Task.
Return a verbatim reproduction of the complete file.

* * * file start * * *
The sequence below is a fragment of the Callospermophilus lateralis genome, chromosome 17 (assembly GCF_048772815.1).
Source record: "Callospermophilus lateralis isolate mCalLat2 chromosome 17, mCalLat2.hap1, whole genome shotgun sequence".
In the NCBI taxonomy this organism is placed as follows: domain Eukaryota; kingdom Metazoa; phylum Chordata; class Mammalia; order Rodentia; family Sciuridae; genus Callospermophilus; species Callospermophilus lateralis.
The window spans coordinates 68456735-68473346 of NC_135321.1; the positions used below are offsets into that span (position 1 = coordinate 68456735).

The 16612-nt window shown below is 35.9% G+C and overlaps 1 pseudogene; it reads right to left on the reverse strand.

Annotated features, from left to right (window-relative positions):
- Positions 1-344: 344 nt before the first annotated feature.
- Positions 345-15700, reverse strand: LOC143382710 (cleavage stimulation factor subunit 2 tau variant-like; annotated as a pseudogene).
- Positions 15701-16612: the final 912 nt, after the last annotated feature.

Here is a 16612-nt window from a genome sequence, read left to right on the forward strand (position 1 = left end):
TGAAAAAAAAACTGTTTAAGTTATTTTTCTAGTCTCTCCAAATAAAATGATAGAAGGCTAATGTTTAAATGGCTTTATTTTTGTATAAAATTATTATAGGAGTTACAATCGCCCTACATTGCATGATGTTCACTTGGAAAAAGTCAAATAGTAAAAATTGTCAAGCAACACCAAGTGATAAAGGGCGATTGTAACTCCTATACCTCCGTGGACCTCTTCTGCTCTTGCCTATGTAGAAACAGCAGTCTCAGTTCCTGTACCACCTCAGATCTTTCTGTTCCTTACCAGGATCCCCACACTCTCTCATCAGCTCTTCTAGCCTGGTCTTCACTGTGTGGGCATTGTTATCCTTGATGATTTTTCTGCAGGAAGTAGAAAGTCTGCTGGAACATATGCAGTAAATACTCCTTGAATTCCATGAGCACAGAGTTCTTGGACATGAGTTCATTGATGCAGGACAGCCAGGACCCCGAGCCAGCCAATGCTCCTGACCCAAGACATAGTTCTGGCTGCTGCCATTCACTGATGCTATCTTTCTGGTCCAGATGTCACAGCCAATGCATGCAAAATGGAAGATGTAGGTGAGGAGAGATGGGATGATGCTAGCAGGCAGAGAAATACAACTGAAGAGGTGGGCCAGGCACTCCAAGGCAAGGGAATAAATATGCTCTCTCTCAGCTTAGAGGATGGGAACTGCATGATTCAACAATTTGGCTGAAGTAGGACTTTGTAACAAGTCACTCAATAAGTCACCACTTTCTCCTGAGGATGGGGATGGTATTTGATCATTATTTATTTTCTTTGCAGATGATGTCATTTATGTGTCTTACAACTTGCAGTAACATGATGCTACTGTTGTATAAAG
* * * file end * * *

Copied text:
The sequence below is a fragment of the Callospermophilus lateralis genome, chromosome 17 (assembly GCF_048772815.1).
Source record: "Callospermophilus lateralis isolate mCalLat2 chromosome 17, mCalLat2.hap1, whole genome shotgun sequence".
In the NCBI taxonomy this organism is placed as follows: domain Eukaryota; kingdom Metazoa; phylum Chordata; class Mammalia; order Rodentia; family Sciuridae; genus Callospermophilus; species Callospermophilus lateralis.
The window spans coordinates 68456735-68473346 of NC_135321.1; the positions used below are offsets into that span (position 1 = coordinate 68456735).

The 16612-nt window shown below is 35.9% G+C and overlaps 1 pseudogene; it reads right to left on the reverse strand.

Annotated features, from left to right (window-relative positions):
- Positions 1-344: 344 nt before the first annotated feature.
- Positions 345-15700, reverse strand: LOC143382710 (cleavage stimulation factor subunit 2 tau variant-like; annotated as a pseudogene).
- Positions 15701-16612: the final 912 nt, after the last annotated feature.

Here is a 16612-nt window from a genome sequence, read left to right on the forward strand (position 1 = left end):
TGAAAAAAAAACTGTTTAAGTTATTTTTCTAGTCTCTCCAAATAAAATGATAGAAGGCTAATGTTTAAATGGCTTTATTTTTGTATAAAATTATTATAGGAGTTACAATCGCCCTACATTGCATGATGTTCACTTGGAAAAAGTCAAATAGTAAAAATTGTCAAGCAACACCAAGTGATAAAGGGCGATTGTAACTCCTATACCTCCGTGGACCTCTTCTGCTCTTGCCTATGTAGAAACAGCAGTCTCAGTTCCTGTACCACCTCAGATCTTTCTGTTCCTTACCAGGATCCCCACACTCTCTCATCAGCTCTTCTAGCCTGGTCTTCACTGTGTGGGCATTGTTATCCTTGATGATTTTTCTGCAGGAAGTAGAAAGTCTGCTGGAACATATGCAGTAAATACTCCTTGAATTCCATGAGCACAGAGTTCTTGGACATGAGTTCATTGATGCAGGACAGCCAGGACCCCGAGCCAGCCAATGCTCCTGACCCAAGACATAGTTCTGGCTGCTGCCATTCACTGATGCTATCTTTCTGGTCCAGATGTCACAGCCAATGCATGCAAAATGGAAGATGTAGGTGAGGAGAGATGGGATGATGCTAGCAGGCAGAGAAATACAACTGAAGAGGTGGGCCAGGCACTCCAAGGCAAGGGAATAAATATGCTCTCTCTCAGCTTAGAGGATGGGAACTGCATGATTCAACAATTTGGCTGAAGTAGGACTTTGTAACAAGTCACTCAATAAGTCACCACTTTCTCCTGAGGATGGGGATGGTATTTGATCATTATTTATTTTCTTTGCAGATGATGTCATTTATGTGTCTTACAACTTGCAGTAACATGATGCTACTGTTGTATAAAG